LOUISVILLE, Ky. (AP) — Voters rebuffed President Donald Trump’s preferences and nominated two Republicans he opposed to House seats from North Carolina and Kentucky on Tuesday. Calls in higher-profile races in Kentucky and probably New York faced days of delay as swamped officials count mountains of mail-in ballots.
In western North Carolina, GOP voters picked 24-year-old investor Madison Cawthorn, who uses a wheelchair following an accident, over Trump-backed real estate agent Lynda Bennett. The runoff was for the seat vacated by GOP Rep. Mark Meadows, who resigned to become Trump’s chief of staff and joined his new boss in backing Bennett.
Republican Rep. Thomas Massie, a libertarian-minded maverick who often clashes with GOP leaders, was renominated for a sixth House term in Kentucky. Trump savaged Massie in March as a “disaster for America” who should be ejected from the party after he forced lawmakers to return to Washington during a pandemic to vote on a huge economic relief package.
Cawthorn, who will meet the constitutionally mandated minimum age of 25 when the next Congress convenes, has said he’s a Trump supporter, and Massie is strongly conservative. Still, their victories were an embarrassment to a president whose own reelection campaign has teetered recently.
As states ease voting by mail because of the coronavirus pandemic, a deluge of mail-in ballots and glacially slow counting procedures made delays inevitable. That torturous wait seemed a preview of November, when numerous states will embrace mail-in voting and officials are warning that uncertainty over who is the next president could linger for days.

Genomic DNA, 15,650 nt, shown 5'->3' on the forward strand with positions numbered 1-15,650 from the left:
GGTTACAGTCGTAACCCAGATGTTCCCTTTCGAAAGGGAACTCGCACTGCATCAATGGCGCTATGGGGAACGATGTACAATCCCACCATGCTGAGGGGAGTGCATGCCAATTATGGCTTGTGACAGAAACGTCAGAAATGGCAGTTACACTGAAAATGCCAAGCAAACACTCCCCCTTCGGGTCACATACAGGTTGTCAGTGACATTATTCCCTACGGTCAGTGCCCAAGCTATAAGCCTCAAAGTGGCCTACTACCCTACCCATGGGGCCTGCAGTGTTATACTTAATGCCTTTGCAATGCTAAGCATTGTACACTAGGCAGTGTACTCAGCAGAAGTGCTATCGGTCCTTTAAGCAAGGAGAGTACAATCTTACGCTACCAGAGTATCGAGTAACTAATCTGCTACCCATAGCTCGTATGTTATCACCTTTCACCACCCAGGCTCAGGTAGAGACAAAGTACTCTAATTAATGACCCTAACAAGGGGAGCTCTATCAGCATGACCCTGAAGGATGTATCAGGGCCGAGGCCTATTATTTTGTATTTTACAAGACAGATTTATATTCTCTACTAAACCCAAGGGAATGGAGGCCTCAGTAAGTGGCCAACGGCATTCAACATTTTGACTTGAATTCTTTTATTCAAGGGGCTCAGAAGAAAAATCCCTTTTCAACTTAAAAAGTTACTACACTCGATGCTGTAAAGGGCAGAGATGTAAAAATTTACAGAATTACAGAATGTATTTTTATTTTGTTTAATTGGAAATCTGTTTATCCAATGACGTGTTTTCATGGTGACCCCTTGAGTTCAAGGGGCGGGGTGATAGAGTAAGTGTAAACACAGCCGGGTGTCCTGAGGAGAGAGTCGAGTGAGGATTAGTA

Kentucky usually has 2% of its returns come from mail ballots. This year officials expect that figure to exceed 50%, and over 400,000 mail ballots were returned by Sunday.
New York officials expect the vast majority of votes to be mail ballots this year, compared to their typical 5% share. Counties have until eight days after Election Day to count and release the results of mail ballots, with 1.7 million requested by voters.
In the day’s marquee contests, two young African American candidates with campaigns energized by nationwide protests for racial justice were challenging white Democratic establishment favorites for the party’s nominations.
First-term state legislator Charles Booker was hoping a late surge would carry him past former Marine fighter pilot Amy McGrath for the Democratic Senate nomination from Kentucky. And in New York, political newcomer Jamaal Bowman was seeking to derail House Foreign Affairs Committee Chairman Eliot Engel’s bid for a 17th term in Congress.
It was too early to call the McGrath-Booker race on Tuesday night. Many counties including Jefferson, the state’s largest, faced piles of mail-in ballots and didn’t report any results. Kentucky expects to release additional results June 30.
A call in the Engel-Bowman race on Tuesday also seemed doubtful.
In other contests, Majority Leader Mitch McConnell of Kentucky easily won the Republican nomination for a seventh Senate term on Tuesday and will be favored in November against McGrath or Booker.